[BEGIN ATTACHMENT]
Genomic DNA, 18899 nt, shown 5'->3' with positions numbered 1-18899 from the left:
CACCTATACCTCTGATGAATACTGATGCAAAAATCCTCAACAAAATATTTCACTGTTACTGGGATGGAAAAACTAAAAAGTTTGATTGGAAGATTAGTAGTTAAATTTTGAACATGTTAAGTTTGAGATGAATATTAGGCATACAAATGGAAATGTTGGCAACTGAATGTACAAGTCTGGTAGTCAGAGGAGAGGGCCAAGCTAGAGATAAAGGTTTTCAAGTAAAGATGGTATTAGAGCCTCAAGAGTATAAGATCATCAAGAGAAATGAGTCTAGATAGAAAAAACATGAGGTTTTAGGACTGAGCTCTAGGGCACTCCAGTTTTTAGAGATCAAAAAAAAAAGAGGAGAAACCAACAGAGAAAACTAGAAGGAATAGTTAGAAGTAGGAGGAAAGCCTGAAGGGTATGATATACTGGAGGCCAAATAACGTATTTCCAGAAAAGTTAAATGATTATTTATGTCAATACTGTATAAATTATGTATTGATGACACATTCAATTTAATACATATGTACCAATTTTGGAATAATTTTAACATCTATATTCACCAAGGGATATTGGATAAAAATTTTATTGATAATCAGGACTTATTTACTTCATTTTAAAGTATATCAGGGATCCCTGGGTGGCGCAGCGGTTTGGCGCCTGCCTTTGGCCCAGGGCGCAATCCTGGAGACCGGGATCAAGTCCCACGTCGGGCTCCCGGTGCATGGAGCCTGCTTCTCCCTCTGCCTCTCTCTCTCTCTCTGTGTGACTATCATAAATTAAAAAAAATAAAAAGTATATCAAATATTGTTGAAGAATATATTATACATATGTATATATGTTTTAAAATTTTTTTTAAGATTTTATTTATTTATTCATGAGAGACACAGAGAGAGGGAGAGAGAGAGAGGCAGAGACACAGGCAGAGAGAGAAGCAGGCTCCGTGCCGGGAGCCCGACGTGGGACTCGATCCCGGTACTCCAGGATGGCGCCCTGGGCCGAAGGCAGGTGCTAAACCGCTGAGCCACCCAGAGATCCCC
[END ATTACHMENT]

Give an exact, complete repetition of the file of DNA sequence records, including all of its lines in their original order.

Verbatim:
Genomic DNA, 18899 nt, shown 5'->3' with positions numbered 1-18899 from the left:
CACCTATACCTCTGATGAATACTGATGCAAAAATCCTCAACAAAATATTTCACTGTTACTGGGATGGAAAAACTAAAAAGTTTGATTGGAAGATTAGTAGTTAAATTTTGAACATGTTAAGTTTGAGATGAATATTAGGCATACAAATGGAAATGTTGGCAACTGAATGTACAAGTCTGGTAGTCAGAGGAGAGGGCCAAGCTAGAGATAAAGGTTTTCAAGTAAAGATGGTATTAGAGCCTCAAGAGTATAAGATCATCAAGAGAAATGAGTCTAGATAGAAAAAACATGAGGTTTTAGGACTGAGCTCTAGGGCACTCCAGTTTTTAGAGATCAAAAAAAAAAGAGGAGAAACCAACAGAGAAAACTAGAAGGAATAGTTAGAAGTAGGAGGAAAGCCTGAAGGGTATGATATACTGGAGGCCAAATAACGTATTTCCAGAAAAGTTAAATGATTATTTATGTCAATACTGTATAAATTATGTATTGATGACACATTCAATTTAATACATATGTACCAATTTTGGAATAATTTTAACATCTATATTCACCAAGGGATATTGGATAAAAATTTTATTGATAATCAGGACTTATTTACTTCATTTTAAAGTATATCAGGGATCCCTGGGTGGCGCAGCGGTTTGGCGCCTGCCTTTGGCCCAGGGCGCAATCCTGGAGACCGGGATCAAGTCCCACGTCGGGCTCCCGGTGCATGGAGCCTGCTTCTCCCTCTGCCTCTCTCTCTCTCTCTGTGTGACTATCATAAATTAAAAAAAATAAAAAGTATATCAAATATTGTTGAAGAATATATTATACATATGTATATATGTTTTAAAATTTTTTTTAAGATTTTATTTATTTATTCATGAGAGACACAGAGAGAGGGAGAGAGAGAGAGGCAGAGACACAGGCAGAGAGAGAAGCAGGCTCCGTGCCGGGAGCCCGACGTGGGACTCGATCCCGGTACTCCAGGATGGCGCCCTGGGCCGAAGGCAGGTGCTAAACCGCTGAGCCACCCAGAGATCCCC